Updated 21 October 2016

AIDS, the it-won't-happen-to-me syndrome

They think they're safe travelling in life's first class, but when the plane crashes, there's no discrimination when it comes to AIDS.


They think they're safe travelling in life's first class, but when the plane crashes, there's no discrimination.

There is as much difference between knowing the facts about Aids, and practising safe sex, as there is between reading a diet book and shedding those kilos.

Many people who know the facts, ignore them when they have to make on-the-spot decisions in difficult situations. The danger remains something external, something not relevant to them at that time.

Attorney Makgatho Mandela (54) is suspected to have died of Aids; Zodwa Khoza (31) Orlando Pirates Football Club brand manger and daughter of Irvin Khoza contracted HIV within a marriage; DJ Fana Khabzela Khaba (38) preached safe sex but lost his life to Aids, SABC weather man Jabu Sithole (34) infected his wife; musicians Maruti Johannes Nkuna (40) and Tebogo Ndlovu (29), known in the industry as Umanji and Zombo respectively, have both been diagnosed with HIV, playwright Gibson Kente (72) died of Aids in 2004. The list goes on.

Getting away from South Africa: screen legend Rock Hudson died of it in 1985; and Earvin Johnson, the first public person in the US to announce his HIV-positive status, retired from NBA in 1991. It killed Freddie Mercury, lead singer of Queen, in 1991 – he only revealed his status the day before he died; and it happened to author Isaac Asimov – he contracted it by means of blood transfusions during heart surgery in 1983, and died of heart and renal failure stemming from Aids in 1992.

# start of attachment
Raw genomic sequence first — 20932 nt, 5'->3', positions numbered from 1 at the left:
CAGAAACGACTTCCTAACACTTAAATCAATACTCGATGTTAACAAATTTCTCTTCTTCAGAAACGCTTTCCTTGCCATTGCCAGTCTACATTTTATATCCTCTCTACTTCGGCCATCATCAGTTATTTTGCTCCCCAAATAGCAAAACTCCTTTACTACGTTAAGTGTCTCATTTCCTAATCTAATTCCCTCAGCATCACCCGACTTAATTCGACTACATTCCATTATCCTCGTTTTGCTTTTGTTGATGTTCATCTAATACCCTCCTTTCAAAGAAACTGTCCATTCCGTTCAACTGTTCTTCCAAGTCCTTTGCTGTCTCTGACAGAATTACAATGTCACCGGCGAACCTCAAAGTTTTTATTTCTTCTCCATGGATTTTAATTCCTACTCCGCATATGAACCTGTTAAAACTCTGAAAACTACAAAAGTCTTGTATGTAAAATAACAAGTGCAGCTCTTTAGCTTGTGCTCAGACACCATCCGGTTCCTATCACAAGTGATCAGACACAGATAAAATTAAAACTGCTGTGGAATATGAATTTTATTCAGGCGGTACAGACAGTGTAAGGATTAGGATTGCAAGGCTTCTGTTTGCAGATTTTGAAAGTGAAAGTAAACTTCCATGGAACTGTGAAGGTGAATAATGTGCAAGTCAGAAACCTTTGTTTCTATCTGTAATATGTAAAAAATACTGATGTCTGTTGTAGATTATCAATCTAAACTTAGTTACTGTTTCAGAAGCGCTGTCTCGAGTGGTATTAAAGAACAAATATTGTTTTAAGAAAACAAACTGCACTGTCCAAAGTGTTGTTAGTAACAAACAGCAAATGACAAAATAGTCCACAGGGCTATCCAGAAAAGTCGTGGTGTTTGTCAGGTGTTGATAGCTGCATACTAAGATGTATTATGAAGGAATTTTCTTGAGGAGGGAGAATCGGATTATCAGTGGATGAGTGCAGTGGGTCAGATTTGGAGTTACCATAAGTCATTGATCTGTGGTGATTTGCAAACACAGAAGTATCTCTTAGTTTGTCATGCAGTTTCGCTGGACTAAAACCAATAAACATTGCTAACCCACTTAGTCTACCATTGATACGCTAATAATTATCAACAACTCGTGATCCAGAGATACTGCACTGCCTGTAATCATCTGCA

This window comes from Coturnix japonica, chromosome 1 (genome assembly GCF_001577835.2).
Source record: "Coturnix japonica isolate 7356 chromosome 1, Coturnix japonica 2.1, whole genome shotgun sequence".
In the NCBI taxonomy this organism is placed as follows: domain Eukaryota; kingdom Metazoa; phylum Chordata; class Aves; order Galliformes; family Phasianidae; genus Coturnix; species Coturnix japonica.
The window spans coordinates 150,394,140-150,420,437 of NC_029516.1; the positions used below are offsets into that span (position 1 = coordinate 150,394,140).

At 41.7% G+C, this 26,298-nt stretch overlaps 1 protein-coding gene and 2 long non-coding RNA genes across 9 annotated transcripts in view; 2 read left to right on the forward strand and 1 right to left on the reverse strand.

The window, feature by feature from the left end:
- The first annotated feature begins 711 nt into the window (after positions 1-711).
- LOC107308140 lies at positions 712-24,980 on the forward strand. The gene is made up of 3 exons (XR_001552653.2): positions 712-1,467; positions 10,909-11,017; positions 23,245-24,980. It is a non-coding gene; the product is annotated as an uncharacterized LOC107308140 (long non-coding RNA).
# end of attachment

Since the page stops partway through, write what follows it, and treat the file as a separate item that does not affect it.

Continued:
HIV doesn't discriminate
HIV/Aids isn't a disease of the impoverished. Yet, somehow, those of us who live more privileged lives think – or hope – that it can't happen to us. Is there ignorance among the well educated, the wealthy and the successful, an attitude that says “HIV/Aids is not for me, it only affects others”?

Doc Shebeleza, chairman of African Musicians Against HIV/Aids (Amaha), appeared angered by the suggestion that it was ignorance that resulted in so many in the industry contracting HIV. As an artist, he said, you are on your own. Young musicians coming into the industry are faced with beautiful girls, fancy cars, drugs and alcohol, and it's up to you to know how you handle it.

The suggestion, of course, is that younger, more naïve people can very easily have their heads turned. Amaha has a vital role to play in helping them keep their feet on the ground.

Not only the rich are in denial
Criselda Kananda, a former nurse and host for Metro FM thinks so, but says the syndrome isn't limited to the rich and famous: There is ignorance amongst people around the world; that HIV is a condition for 'those people' and never about me, she said. It is the attitude that's still out there, period.

Nditsheni Ratshethga, a social worker at Love Life, says celebs have no excuse for getting it wrong: It would be very strange if there were still educated people or celebrities who are ignorant. There have been many concerts, like 46664, in which celebrities participate in HIV/Aids awareness.

But surely the issue is not what we know, but what we hope – the so-called 'business-class syndrome', which makes you feel safe, even though intellectually you might know that business-class travellers are no safer than economy class flyers?